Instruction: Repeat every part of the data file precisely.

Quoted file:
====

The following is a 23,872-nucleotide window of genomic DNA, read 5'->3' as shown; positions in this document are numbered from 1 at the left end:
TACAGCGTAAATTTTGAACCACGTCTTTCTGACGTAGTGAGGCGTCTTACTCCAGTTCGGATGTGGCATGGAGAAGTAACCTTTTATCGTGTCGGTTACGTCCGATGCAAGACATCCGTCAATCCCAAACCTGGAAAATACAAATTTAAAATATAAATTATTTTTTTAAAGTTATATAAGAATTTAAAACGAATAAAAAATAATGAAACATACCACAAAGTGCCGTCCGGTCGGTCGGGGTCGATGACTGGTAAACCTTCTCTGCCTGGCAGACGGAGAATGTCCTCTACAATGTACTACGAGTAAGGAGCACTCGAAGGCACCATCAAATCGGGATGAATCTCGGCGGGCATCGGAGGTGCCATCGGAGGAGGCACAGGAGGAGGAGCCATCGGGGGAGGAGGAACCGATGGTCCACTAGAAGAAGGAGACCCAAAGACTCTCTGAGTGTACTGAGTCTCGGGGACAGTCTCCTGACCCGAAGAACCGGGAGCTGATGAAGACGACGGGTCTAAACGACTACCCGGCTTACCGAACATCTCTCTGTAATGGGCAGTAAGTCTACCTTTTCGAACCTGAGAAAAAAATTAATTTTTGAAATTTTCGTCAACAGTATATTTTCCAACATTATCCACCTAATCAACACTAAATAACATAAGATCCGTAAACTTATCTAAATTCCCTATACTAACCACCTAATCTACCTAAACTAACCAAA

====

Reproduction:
The following is a 23,872-nucleotide window of genomic DNA, read 5'->3' as shown; positions in this document are numbered from 1 at the left end:
TACAGCGTAAATTTTGAACCACGTCTTTCTGACGTAGTGAGGCGTCTTACTCCAGTTCGGATGTGGCATGGAGAAGTAACCTTTTATCGTGTCGGTTACGTCCGATGCAAGACATCCGTCAATCCCAAACCTGGAAAATACAAATTTAAAATATAAATTATTTTTTTAAAGTTATATAAGAATTTAAAACGAATAAAAAATAATGAAACATACCACAAAGTGCCGTCCGGTCGGTCGGGGTCGATGACTGGTAAACCTTCTCTGCCTGGCAGACGGAGAATGTCCTCTACAATGTACTACGAGTAAGGAGCACTCGAAGGCACCATCAAATCGGGATGAATCTCGGCGGGCATCGGAGGTGCCATCGGAGGAGGCACAGGAGGAGGAGCCATCGGGGGAGGAGGAACCGATGGTCCACTAGAAGAAGGAGACCCAAAGACTCTCTGAGTGTACTGAGTCTCGGGGACAGTCTCCTGACCCGAAGAACCGGGAGCTGATGAAGACGACGGGTCTAAACGACTACCCGGCTTACCGAACATCTCTCTGTAATGGGCAGTAAGTCTACCTTTTCGAACCTGAGAAAAAAATTAATTTTTGAAATTTTCGTCAACAGTATATTTTCCAACATTATCCACCTAATCAACACTAAATAACATAAGATCCGTAAACTTATCTAAATTCCCTATACTAACCACCTAATCTACCTAAACTAACCAAA